|Use the links below to hear music samples according to region, instrument or genre|
Music is still passed down from generation to generation, thus continuing the rich oral tradition of the area. In addition to this, Central Asian music enjoys a rich history in archaeological finds and writings. Sculptures and wall paintings found in Badakhshan, dating from the first decades BCE, show angular harps, flutes, drums of different shapes, and lute-like instruments. Attempts are being made to preserve this cultural heritage. For example, in Khorog, the capital of Tajik-Badakhshan, there is a museum with a splendid collection of musical instruments and in Yamgan, located in Afghan Badakhshan, a local museum is being built with the help of the villagers, which will house manuscripts, carpets and other cultural objects of the Pamiris.
Most village musicians are trained and experienced, but not professional players insofar as music is not their main occupation. There are, however, a few professional musicians, like the sitar-player Mamadato Tavalloev, who make a living through their performances.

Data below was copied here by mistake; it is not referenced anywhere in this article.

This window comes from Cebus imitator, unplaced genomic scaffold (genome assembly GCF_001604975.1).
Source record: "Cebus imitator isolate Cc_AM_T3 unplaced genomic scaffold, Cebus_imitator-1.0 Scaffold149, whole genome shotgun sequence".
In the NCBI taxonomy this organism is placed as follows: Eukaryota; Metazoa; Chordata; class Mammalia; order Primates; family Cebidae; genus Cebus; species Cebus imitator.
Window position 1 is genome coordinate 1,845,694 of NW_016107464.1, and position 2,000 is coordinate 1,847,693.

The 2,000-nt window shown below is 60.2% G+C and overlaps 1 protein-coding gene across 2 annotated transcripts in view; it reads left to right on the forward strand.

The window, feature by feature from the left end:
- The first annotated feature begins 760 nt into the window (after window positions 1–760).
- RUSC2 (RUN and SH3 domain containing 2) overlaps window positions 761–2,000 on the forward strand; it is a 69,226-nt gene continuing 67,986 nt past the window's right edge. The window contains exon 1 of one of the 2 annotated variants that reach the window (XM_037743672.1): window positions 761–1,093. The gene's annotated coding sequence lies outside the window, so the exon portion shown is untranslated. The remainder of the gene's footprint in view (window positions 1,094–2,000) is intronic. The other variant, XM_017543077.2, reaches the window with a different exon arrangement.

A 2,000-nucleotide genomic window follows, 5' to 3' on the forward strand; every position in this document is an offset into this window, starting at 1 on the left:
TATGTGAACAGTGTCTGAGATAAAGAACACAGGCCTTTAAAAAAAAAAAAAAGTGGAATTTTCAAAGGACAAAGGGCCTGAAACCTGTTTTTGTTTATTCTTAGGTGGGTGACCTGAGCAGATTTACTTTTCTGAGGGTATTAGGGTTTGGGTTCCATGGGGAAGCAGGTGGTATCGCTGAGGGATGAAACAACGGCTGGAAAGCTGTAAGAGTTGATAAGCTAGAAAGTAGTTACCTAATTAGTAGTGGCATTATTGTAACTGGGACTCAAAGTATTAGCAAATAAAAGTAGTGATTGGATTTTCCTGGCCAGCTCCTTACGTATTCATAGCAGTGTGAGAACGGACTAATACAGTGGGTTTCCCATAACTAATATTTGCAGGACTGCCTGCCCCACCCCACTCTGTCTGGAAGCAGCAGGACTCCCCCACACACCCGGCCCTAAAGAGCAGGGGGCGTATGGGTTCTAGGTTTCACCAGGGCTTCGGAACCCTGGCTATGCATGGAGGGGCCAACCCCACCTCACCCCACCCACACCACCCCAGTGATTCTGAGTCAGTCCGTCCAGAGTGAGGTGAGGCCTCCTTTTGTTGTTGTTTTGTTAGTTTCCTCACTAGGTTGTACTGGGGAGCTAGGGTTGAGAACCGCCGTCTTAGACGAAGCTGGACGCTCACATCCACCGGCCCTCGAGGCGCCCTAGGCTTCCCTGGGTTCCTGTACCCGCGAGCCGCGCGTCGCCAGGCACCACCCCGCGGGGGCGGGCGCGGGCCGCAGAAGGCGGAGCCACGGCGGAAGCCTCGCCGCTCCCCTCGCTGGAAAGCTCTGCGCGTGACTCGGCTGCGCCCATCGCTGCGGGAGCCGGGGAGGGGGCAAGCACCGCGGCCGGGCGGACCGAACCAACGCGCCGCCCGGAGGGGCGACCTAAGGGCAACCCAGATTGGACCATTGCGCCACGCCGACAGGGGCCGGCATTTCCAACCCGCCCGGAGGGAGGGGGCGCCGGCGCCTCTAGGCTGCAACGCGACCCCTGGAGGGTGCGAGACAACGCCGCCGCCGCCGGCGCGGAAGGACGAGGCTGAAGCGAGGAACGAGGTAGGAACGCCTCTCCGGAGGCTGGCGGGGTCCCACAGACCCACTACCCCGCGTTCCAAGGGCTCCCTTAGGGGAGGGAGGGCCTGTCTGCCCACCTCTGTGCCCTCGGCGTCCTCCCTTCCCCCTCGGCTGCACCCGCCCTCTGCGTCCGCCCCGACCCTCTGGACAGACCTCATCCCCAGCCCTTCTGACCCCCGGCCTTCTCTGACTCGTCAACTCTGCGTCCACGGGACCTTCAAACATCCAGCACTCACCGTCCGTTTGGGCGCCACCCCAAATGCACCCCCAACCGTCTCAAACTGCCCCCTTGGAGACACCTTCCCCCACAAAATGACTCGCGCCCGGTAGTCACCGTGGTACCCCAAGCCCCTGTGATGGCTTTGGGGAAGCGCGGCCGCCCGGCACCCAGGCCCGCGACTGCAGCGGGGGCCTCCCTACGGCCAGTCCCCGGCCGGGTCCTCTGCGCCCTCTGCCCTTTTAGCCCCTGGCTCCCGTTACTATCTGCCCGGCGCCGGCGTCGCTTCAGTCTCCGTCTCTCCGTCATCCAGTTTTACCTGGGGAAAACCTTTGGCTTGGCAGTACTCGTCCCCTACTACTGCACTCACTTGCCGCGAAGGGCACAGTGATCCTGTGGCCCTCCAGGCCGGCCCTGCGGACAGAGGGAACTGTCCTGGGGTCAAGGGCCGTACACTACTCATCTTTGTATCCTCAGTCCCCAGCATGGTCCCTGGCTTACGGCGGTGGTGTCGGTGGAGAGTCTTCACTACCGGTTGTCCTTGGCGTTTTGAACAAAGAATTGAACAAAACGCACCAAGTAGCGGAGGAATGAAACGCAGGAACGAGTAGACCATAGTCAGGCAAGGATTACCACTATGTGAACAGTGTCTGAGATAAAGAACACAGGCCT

Small ensembles of various instruments perform at public festivals, domestic events like birth and circumcisions, and also while grazing the herds. Russian cultural influence during the Soviet era led to the formation of larger ensembles in the cities, bringing together traditional and Western instruments.
1) For a detailed study of the folk music and poetry of the Ismailis in Tajik Badakhshan, see Gabrielle Rachel van den Berg, Minstrel Poetry from the Pamir Mountains: A Study of the Songs and Poems of the Ismailis of Tajik Badakhshan, PhD thesis, State University of Leiden, 1997.
2) This gallery is based on the work of Jan van Belle, Gabrielle van den Berg and Jos Janssen. The Institute would like to thank them for collecting the material, providing translations and compiling the samples and information for our use.